Sunday, February 3, 2008

Solubility product

Solubility product of a salt at a given temperature is equal to the product of the concentrations of its ions in the saturated solution, with each concentration term raised to the power equal to the number of moles of ions produced on dissociation of one mole of the substance.

Relationship between solubility (S) and solubility product (Ksp)

Consider MqAr a sparingly soluble salt.
q = Number of cations (Mr+) and
r = Number of anions (Aq-)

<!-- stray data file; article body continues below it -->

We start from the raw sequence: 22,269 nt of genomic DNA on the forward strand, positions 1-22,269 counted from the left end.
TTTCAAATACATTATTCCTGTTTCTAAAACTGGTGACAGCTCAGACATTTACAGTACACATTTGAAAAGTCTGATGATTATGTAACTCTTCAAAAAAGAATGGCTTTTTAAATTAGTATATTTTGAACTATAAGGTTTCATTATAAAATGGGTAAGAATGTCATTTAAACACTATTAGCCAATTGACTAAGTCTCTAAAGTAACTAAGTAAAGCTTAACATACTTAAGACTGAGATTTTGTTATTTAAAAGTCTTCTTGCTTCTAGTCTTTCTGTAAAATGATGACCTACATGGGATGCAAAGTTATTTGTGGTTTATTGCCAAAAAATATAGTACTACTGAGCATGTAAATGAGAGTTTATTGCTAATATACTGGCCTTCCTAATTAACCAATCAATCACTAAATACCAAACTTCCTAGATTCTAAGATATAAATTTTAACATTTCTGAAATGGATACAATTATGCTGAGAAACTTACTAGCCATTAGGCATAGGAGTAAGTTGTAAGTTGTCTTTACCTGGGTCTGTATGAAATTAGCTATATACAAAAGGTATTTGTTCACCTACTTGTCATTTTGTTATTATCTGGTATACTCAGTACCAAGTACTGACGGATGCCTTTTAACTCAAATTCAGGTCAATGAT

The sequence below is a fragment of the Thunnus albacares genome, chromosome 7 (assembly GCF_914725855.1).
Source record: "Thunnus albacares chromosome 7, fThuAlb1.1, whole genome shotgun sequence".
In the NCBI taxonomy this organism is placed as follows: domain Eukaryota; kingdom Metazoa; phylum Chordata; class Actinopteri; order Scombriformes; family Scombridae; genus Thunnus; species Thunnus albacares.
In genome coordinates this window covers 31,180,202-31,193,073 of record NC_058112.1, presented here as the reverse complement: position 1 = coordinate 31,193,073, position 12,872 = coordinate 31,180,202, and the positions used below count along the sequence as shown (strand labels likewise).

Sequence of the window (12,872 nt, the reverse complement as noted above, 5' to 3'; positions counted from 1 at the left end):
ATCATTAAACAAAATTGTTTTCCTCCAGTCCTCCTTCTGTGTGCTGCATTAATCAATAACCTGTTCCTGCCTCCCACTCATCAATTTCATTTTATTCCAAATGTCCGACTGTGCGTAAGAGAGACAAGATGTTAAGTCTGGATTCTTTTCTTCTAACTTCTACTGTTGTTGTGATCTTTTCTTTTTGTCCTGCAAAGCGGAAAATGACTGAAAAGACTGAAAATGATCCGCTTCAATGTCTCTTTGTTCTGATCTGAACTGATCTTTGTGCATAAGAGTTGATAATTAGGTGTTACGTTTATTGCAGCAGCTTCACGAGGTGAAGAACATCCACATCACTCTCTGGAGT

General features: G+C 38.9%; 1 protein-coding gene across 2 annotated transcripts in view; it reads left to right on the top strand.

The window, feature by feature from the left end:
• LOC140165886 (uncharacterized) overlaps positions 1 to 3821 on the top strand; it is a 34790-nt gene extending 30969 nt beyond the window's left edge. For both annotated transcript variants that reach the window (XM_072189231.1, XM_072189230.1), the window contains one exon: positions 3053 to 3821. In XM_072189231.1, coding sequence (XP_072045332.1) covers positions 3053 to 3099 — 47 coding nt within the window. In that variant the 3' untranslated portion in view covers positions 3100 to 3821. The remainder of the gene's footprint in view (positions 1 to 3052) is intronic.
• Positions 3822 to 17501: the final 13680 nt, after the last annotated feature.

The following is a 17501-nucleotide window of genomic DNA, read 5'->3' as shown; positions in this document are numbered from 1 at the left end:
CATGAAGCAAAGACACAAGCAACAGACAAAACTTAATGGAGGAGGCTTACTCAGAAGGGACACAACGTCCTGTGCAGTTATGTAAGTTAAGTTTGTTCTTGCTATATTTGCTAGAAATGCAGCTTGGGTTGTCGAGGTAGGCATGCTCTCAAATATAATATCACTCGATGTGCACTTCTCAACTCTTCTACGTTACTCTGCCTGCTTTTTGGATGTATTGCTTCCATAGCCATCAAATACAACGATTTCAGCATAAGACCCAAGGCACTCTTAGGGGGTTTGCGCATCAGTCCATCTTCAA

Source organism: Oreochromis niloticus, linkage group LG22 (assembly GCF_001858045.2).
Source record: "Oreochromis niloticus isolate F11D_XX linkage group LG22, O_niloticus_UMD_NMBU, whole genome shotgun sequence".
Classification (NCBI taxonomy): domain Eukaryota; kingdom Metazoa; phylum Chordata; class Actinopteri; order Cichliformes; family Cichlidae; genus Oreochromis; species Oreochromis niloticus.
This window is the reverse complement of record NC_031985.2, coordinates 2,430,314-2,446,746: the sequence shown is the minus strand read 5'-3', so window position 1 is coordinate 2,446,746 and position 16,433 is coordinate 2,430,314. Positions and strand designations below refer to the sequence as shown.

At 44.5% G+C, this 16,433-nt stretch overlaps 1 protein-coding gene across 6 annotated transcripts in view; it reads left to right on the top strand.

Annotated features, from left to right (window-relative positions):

That is we have in dissolved state

MqAr ↔ qMr+ + r Aq-


Ksp = [Mr+]q [Aq-]r

If solubility is S, according to the definition of solubility product

We have
[Mr+]q = q.S mol/dm³
[Aq-]r = r.S mol/dm³

Hence Ksp = [q.S] q [r.S] r

= Sq+r. qq.rr

For example for the salt, calcium Phophate, Ca3(PO4)2

Ca3(PO4)2 ↔ 3Caaq2+ + 2PO4(aq)3-

Ksp = [Ca2+] 3 [PO43-]2

= S3+2.33.22
= 108S5

Past JEE Question

For a sparingly soluble salt ApBq, the relationship of its solubility product (Ksp) with its solubility (s) is

a. Ksp = sp+q.pp.qq
b. Ksp = sp+q.pq.qp
c. Ksp = spq.pp.qq
d. Ksp = spq.(pq)p+q)


Answer: a

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